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Leprosy

Introduction

Leprosy is an ancient disease, which only has lost in significance recently due to better medications that are available. Originally it was known as Hansen’s Disease; in Europe it is known more under the name “Lepra”.

Despite some success with medication this skin deforming disease is still a serious health threat in many development countries because of poverty and the inability of the masses to afford effective anti-leprosy medication. The cause for leprosy is the Mycobacterium leprae, an acid-fast bacillus similar to the one that causes tuberculosis.

There are more than 10 million people in the world that suffer from leprosy, which is affecting mainly skin nerves, skin and mucous membranes (=the moist skin inside the mouth,nose, the anogenital area, the tip of the penis and the vagina). There is still no consensus how exactly leprosy is transmitted, but we do know that it can be transmitted through nasal secretions that contain leprosy bacteria. But there are also some animals like armadillos in Louisiana and non human primates that can harbor leprosy bacteria. Household members of a leprosy patient are a a higher risk to also come down with leprosy.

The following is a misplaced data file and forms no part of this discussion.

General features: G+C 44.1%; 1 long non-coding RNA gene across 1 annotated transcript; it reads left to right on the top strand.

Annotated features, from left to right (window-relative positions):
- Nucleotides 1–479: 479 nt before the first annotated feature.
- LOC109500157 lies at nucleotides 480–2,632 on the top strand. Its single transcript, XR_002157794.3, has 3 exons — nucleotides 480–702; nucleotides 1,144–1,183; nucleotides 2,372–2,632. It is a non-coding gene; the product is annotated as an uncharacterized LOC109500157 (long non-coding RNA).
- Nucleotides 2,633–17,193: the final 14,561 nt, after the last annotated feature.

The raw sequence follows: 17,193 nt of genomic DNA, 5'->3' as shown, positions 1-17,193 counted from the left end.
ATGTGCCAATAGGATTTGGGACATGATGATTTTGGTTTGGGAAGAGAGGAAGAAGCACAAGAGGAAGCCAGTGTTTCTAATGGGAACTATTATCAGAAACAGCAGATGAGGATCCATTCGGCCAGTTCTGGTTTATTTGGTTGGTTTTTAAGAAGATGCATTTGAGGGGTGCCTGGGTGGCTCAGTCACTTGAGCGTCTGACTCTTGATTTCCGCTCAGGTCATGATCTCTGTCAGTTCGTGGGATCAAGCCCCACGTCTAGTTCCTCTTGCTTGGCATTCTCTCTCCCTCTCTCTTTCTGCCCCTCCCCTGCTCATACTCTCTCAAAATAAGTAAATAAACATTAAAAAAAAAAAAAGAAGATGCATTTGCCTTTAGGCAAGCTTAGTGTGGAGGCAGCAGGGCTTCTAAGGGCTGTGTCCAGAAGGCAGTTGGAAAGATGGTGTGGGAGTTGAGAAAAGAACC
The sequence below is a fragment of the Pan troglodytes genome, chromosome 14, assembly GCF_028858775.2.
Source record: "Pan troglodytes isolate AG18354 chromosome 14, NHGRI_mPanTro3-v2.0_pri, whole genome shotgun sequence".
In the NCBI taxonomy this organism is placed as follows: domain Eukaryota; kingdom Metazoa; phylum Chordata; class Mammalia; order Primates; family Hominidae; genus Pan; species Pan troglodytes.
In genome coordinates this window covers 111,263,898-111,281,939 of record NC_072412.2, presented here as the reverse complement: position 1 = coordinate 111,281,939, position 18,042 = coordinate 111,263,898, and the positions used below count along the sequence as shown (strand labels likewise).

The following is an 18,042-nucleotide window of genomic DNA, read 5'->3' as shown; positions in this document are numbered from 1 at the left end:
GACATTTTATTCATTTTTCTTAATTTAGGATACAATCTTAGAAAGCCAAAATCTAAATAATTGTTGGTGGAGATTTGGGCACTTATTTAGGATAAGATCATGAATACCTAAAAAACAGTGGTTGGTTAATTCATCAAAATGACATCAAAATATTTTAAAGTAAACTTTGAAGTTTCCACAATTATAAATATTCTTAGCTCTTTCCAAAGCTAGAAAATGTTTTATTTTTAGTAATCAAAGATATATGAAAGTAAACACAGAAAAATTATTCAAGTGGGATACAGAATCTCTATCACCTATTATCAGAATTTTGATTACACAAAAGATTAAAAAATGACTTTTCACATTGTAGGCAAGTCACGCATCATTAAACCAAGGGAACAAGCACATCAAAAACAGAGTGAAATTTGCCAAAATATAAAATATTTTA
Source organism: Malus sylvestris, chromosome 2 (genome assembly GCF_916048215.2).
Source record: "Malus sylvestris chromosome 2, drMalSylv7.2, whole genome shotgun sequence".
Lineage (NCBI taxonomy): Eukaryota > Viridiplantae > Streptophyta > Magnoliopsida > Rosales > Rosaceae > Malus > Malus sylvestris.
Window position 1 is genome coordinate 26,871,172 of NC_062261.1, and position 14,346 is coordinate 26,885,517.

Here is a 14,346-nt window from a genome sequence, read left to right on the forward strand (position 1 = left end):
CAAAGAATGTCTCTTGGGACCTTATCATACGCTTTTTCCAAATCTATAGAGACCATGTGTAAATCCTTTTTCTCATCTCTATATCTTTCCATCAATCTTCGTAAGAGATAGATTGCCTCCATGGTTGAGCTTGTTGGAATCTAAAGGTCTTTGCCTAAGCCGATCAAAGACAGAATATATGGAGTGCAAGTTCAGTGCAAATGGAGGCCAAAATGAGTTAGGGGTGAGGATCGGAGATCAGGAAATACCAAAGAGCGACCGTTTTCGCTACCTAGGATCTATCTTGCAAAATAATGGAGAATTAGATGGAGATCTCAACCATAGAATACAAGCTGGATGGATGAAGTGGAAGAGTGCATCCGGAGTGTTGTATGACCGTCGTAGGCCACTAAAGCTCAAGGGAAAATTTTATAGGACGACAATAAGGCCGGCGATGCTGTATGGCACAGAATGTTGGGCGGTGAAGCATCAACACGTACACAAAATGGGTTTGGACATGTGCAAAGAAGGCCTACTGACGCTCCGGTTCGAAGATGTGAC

Signs and symptoms

Here is a link to a leprosy picture (thanks to upload.wikimedia.org for this image).

There are two extremes of leprosy depending on the state of the immune system as is pointed out in more detail in the table below. The one form is tuberculoid leprosy and the other form is lepromatous leprosy.

Two Forms of Leprosy Explained

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Tuberculoid leprosy